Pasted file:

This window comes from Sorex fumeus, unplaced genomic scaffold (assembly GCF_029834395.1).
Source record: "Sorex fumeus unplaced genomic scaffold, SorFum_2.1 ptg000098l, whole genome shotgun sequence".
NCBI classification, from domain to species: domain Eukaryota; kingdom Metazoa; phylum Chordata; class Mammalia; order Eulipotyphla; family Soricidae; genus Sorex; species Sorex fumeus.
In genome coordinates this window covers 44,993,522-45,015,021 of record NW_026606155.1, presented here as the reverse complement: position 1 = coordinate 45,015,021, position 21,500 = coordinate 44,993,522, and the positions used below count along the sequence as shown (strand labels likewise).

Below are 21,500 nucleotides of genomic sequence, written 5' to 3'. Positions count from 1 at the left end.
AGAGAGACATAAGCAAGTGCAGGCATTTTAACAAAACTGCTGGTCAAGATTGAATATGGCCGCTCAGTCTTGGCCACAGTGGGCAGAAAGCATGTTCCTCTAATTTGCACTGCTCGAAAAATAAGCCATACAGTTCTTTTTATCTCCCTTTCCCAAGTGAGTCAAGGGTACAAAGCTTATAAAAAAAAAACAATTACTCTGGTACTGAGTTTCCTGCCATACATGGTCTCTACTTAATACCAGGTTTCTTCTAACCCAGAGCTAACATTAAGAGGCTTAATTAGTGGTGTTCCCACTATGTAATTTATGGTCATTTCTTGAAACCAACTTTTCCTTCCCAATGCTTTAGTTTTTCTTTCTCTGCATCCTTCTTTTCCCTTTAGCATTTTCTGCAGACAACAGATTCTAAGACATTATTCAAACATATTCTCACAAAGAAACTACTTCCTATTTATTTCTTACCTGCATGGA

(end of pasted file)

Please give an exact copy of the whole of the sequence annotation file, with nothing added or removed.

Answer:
This window comes from Sorex fumeus, unplaced genomic scaffold (assembly GCF_029834395.1).
Source record: "Sorex fumeus unplaced genomic scaffold, SorFum_2.1 ptg000098l, whole genome shotgun sequence".
NCBI classification, from domain to species: domain Eukaryota; kingdom Metazoa; phylum Chordata; class Mammalia; order Eulipotyphla; family Soricidae; genus Sorex; species Sorex fumeus.
In genome coordinates this window covers 44,993,522-45,015,021 of record NW_026606155.1, presented here as the reverse complement: position 1 = coordinate 45,015,021, position 21,500 = coordinate 44,993,522, and the positions used below count along the sequence as shown (strand labels likewise).

Below are 21,500 nucleotides of genomic sequence, written 5' to 3'. Positions count from 1 at the left end.
AGAGAGACATAAGCAAGTGCAGGCATTTTAACAAAACTGCTGGTCAAGATTGAATATGGCCGCTCAGTCTTGGCCACAGTGGGCAGAAAGCATGTTCCTCTAATTTGCACTGCTCGAAAAATAAGCCATACAGTTCTTTTTATCTCCCTTTCCCAAGTGAGTCAAGGGTACAAAGCTTATAAAAAAAAAACAATTACTCTGGTACTGAGTTTCCTGCCATACATGGTCTCTACTTAATACCAGGTTTCTTCTAACCCAGAGCTAACATTAAGAGGCTTAATTAGTGGTGTTCCCACTATGTAATTTATGGTCATTTCTTGAAACCAACTTTTCCTTCCCAATGCTTTAGTTTTTCTTTCTCTGCATCCTTCTTTTCCCTTTAGCATTTTCTGCAGACAACAGATTCTAAGACATTATTCAAACATATTCTCACAAAGAAACTACTTCCTATTTATTTCTTACCTGCATGGA